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Best Buy Co., Inc. Message Board

  • supernexus1 supernexus1 Jan 17, 2013 1:08 PM Flag

    Everyone forget Federated, CompUSA, EggHead, Circuit City, and The Good Guys?

    First, let me state that I would like to see traditional brick and mortar stores stay around. I enjoy going in, kicking the tires, maybe seeing a new item I was unaware of, and seeing if the staff can provide some additional knowledge regarding a product. However, looking at Best Buy's recent and past financials and knowing its tremendous downside hurdles, I still cannot imagine the founder and other investors pooling good money to pile on the bad. Let me explain why?

    1. Decreasing sales in all areas except online. Yes, online went up, but does not provide a large amount of Best Buys profits and not enough to offset their store losses.

    2. Significant decrease in cash flow (this one is huge).

    3. Higher fixed employee, structure, and training costs. Amazon does not need to train their employees on every product they sell. There turnover is also considerably lower then Best Buy's so Best Buy needs to spend those training dollars over and over.

    4. Something that has not been brought up in any analysis that I have seen, but is a HUGE cost to Best Buy is a combination of both customer and employee theft. I know a former Best Buy store manager and he said their theft rate in the few stores he managed (at different times) was "outrageous" with the employees contributing a significant portion to the problem. Given, he has not worked there for a few years, so maybe this has improved and he did say that most employees at BBY are good, honest, hard working people. However, poor laws in most states for what is considered petty theft leaves little downside for large theft rings and individuals to target brick and mortar stores like Best Buy. Online stores that have centralized warehouses, modern robotics, and automated inventory control systems like Amazon have significantly lower theft rates from their employees and no customers walking in and then walking out without paying.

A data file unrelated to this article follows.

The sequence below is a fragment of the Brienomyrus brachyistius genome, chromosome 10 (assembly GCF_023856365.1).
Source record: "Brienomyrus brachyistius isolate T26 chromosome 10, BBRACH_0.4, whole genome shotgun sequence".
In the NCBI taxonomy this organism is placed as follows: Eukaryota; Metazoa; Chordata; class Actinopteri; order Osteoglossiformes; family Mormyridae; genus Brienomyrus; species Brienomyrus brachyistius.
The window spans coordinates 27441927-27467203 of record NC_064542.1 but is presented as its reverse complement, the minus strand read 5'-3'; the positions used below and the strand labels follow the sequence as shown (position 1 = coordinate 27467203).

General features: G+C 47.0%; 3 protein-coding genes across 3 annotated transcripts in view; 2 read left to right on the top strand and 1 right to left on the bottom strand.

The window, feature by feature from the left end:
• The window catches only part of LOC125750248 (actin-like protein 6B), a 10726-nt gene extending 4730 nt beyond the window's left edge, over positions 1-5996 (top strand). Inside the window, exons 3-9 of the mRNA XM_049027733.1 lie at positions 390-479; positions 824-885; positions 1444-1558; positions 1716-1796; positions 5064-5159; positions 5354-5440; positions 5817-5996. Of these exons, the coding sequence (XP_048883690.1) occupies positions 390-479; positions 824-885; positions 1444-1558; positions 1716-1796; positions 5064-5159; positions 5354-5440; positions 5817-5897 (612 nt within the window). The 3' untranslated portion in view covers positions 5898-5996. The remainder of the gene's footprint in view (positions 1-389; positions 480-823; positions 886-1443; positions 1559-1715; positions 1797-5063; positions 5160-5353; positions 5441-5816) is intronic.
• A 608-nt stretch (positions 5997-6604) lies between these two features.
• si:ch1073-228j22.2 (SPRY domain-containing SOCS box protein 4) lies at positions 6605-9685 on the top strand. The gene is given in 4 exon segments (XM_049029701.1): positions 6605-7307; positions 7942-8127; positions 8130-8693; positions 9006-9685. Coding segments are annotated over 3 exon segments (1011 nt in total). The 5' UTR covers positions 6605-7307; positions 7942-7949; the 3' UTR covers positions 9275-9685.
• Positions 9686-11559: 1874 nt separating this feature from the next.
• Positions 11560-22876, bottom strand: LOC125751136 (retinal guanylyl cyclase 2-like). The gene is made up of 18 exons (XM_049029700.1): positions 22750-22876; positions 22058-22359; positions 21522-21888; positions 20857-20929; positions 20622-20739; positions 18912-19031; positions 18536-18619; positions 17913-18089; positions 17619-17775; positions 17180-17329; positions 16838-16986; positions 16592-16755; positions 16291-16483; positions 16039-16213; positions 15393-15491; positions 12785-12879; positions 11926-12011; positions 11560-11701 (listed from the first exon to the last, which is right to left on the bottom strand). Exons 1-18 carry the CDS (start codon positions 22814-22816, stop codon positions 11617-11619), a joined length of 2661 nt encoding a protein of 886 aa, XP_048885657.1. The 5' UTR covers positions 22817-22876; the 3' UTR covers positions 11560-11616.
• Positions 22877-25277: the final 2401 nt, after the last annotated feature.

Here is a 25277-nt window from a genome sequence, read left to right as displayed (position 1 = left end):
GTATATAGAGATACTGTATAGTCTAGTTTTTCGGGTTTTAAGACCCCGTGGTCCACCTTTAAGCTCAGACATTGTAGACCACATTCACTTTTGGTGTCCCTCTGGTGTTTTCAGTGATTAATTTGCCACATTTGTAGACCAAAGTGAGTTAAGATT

5. Advertising expenses. Who do you think pays more for advertising their products...Best Buy running weekly ads in papers, ads on TV, occasional radio ads, as well as online advertising or a company like Amazon that occassionally runs a TV ad with the rest showing up in search results or customers going straight to their online store from a smart phone app?

    6. We are all aware of the show rooming situation. Put best, let the brick and mortar stores pay for the big buildings, fancy advertising, employee training, displays, and theft so customers can walk in, ask questions, see the items they wish to purchase, and then do a search, many while in the store, to complete it online with another vendor.

    Here is where I see Best Buy in three years: Many of their stores are closed keeping open only the profitable stores, more sales online (Egghead did something like this), and a significant drop in valuation and profits.

    If I am Schultz I am finding a way to release the value of my current shares, maybe suggesting I am going to bid for the company and sell as many shares as I can while the stock goes up and then invest in a company with growing profits, margins, and cash flows in an emerging or growing market segment. Or, I wait a little longer, let my offer expire, watch shares plunge (yes, his shares as well), see their debt cost go up as their cash flow declines, and then sweep in with a much lower offer when BBY becomes desperate.

    Mr. Schultz is a smart man and a businessman first. Maybe he has become too emotionally attached to the company he founded to see that buying it at a premium and piling on additional debt, like often happens with leveraged buyouts, will not make Best Buy more profitable or him any richer.

    Bottom line, many people are long, hoping for a pop if a buyout occurs. If it does not, the stock tanks. The shorts are hoping a buyout does not occur and they make money when the stock tanks. If Schultz and his partners simply ask for more time to consider the purchase, the stock still tanks. The stock should not be held at this point as a long term investment as it has become a spec stock and is not being bought or sold based on current earnings, trends, or cash flow. If I owned the stock now at a profit I would take some or all off the table instead of risking losing all my gains and then taking a loss.

    Sentiment: Strong Sell

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